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On May 14, 1994, at 1030 mountain daylight time, a Boeing E75N1, N631E, was destroyed when it impacted the ground while performing acrobatics. The pilot and passenger sustained fatal injuries. The flight originated from Meadow Lake Airport, Falcon, Colorado, as a local area personal flight. The accident occurred approximately 2.5 miles west of Peyton, Colorado. Visual meteorological conditions prevailed and no flight plan was filed.
According to the attached witness statements, the aircraft was performing low level acrobatics. At completion of a second series of what was described as a dive with a pull to inverted flight ending in spin entry and recovery at about 100 feet above ground level, the aircraft dove vertically into the ground.
The pilot was occupying the rear seat and reportedly was giving a demonstration ride to the non pilot passenger in the front seat.
Both cockpits were equipped with flight controls and the investigation did not reveal evidence as to which occupant was at the controls at the time of the accident.
The pilot was employed as an airline pilot and according to his log, was serving as a Douglas DC-10 captain. His log provided information that he performed acrobatics in the accident aircraft frequently.
According to information found in the aircraft, several modifications had been made to this aircraft since it was built as a primary Army/Navy trainer in 1942.
The original powerplant was a Lycoming R-680-17 direct drive, nine cylinder, air cooled radial engine rated at 225 shaft horsepower. The propeller was a ground adjustable two bladed steel or a fixed pitch two bladed wood. This was replaced with a Pratt and Whitney R-985-14 engine rated at 450 shaft horse power and a Hamilton standard constant speed two bladed steel propeller on October 5, 1982.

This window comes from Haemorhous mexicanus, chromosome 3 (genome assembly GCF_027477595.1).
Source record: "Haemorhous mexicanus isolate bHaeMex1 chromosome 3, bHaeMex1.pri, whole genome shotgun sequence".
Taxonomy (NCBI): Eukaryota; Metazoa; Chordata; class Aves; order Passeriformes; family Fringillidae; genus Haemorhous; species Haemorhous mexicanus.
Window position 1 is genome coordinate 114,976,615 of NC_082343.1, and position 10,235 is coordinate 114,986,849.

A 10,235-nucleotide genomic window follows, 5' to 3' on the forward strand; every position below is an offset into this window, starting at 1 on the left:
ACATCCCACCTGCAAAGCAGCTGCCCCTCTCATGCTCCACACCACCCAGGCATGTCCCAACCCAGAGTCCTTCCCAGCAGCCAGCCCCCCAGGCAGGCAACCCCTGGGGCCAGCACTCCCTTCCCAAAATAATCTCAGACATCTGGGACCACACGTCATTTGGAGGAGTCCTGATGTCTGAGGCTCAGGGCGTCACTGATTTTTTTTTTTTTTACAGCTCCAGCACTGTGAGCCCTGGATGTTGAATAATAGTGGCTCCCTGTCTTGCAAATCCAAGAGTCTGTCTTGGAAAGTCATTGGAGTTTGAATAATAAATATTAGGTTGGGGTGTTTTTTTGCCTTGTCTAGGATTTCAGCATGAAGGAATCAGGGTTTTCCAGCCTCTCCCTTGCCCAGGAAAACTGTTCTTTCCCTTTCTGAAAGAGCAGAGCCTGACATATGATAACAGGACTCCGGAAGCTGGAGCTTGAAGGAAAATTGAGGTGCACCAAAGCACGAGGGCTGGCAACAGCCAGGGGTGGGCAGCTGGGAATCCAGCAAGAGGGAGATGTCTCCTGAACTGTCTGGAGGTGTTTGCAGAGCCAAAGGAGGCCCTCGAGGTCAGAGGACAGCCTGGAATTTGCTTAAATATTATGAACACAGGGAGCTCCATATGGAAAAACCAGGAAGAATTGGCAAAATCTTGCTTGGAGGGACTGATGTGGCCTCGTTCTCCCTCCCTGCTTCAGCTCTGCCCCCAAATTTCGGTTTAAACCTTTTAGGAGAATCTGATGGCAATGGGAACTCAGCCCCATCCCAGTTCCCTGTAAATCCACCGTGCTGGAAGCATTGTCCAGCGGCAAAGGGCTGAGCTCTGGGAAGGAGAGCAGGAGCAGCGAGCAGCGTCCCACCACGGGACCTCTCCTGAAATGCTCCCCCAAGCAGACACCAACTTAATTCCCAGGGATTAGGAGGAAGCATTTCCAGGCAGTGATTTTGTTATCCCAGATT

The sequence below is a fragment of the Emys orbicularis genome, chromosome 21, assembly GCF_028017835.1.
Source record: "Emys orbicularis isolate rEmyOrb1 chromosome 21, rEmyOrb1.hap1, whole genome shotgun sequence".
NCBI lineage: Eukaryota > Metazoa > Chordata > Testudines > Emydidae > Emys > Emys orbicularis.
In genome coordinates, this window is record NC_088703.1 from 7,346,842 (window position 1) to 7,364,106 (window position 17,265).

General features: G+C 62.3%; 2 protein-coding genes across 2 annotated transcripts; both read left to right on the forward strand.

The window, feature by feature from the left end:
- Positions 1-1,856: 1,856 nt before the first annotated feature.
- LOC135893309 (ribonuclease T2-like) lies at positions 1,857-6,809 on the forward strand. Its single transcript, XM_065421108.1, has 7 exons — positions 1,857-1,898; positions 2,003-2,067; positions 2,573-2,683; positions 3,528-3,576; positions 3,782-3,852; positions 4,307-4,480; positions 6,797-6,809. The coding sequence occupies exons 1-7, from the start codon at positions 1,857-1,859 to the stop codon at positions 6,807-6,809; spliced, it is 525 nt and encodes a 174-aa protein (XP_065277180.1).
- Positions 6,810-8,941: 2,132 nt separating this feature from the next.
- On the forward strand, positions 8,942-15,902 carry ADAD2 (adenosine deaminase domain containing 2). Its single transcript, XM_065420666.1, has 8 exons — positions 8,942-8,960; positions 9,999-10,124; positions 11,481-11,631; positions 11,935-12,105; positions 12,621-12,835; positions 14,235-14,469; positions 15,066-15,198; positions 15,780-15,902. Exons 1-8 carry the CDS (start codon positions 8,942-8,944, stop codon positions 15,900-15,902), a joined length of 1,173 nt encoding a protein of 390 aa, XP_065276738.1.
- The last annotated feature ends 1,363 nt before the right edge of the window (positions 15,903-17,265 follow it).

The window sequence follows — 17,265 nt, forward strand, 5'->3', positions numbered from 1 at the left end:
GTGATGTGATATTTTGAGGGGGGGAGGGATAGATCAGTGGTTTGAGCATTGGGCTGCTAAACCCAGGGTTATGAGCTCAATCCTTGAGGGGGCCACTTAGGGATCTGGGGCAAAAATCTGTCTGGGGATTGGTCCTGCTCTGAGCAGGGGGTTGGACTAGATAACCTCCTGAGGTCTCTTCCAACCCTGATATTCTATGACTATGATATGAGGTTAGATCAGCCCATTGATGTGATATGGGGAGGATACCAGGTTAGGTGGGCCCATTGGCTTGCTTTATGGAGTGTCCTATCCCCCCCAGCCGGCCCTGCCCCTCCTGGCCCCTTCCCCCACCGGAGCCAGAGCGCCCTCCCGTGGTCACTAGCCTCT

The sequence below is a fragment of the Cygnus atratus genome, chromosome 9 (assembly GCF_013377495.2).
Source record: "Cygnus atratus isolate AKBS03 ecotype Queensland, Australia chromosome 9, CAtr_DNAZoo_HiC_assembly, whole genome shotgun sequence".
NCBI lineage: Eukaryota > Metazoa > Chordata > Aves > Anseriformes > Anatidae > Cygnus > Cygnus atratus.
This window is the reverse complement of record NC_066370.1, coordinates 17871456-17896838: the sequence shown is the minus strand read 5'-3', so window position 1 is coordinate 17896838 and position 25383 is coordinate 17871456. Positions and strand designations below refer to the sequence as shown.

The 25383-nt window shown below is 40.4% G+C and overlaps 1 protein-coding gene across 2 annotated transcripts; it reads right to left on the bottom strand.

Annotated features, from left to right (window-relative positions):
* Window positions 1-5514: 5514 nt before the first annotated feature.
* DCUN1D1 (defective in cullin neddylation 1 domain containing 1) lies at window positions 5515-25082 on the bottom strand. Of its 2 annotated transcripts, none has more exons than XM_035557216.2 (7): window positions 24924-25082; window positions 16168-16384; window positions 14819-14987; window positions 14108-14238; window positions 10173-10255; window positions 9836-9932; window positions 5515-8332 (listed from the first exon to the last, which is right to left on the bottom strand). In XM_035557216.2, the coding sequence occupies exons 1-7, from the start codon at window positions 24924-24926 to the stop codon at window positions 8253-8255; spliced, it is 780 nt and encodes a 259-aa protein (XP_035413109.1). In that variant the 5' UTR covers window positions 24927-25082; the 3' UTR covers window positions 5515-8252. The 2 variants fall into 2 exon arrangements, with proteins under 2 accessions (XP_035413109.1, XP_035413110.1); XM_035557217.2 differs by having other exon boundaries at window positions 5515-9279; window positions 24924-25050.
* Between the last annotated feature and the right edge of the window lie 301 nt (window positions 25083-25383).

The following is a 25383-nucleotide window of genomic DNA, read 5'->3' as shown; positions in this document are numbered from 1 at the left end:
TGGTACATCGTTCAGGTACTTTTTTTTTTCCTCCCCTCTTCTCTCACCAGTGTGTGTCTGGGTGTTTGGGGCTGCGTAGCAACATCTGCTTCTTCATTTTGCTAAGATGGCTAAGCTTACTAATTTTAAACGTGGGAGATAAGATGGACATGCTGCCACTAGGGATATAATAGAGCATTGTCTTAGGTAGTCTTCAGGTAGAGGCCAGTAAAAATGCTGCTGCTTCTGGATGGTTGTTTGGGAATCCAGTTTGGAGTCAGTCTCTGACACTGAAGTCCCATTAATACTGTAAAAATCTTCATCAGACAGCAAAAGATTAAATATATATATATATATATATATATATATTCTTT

An operations checklist for the original configured aircraft was found in the wreckage. No evidence of a checklist for the modified aircraft was located.
WRECKAGE AND IMPACT INFORMATION
The wreckage scatter pattern was oriented on a base course of 120 degrees and extended for a distance of 62 feet. The first witness mark was a 3 foot scrape mark in the ground. Twelve feet beyond this mark was a gouge which contained fragments of red glass and a portion of what was identified as a position light. Fourteen feet beyond this mark was a pit which contained the left main landing gear, oil stains, and engine accessory debris. Ground scarring containing miscellaneous parts of the aircraft extended from that point for 36 feet where the main portions of the aircraft came to rest with the aft section oriented to the southeast.
From the rear cockpit forward was destroyed. This portion of the wreckage contained the wings, engine, propeller and right main landing gear. The empennage was intact. The elevator push/pull rod was fractured at the aft connecting point. The fracture portion was removed and sent to the Board's Material Laboratory for analysis. Their report is attached and indicates the fracture features were typical of overstress separation with no evidence of progressive cracking. Control continuity to the elevator and rudder from the rear cockpit was established. Control continuity to the ailerons could not be established due to impact damage.
The wreckage was released to Mr. Dennis Jason, Jason and Associates on May 18, 1994. The part retained from the elevator control was returned on June 1, 1994.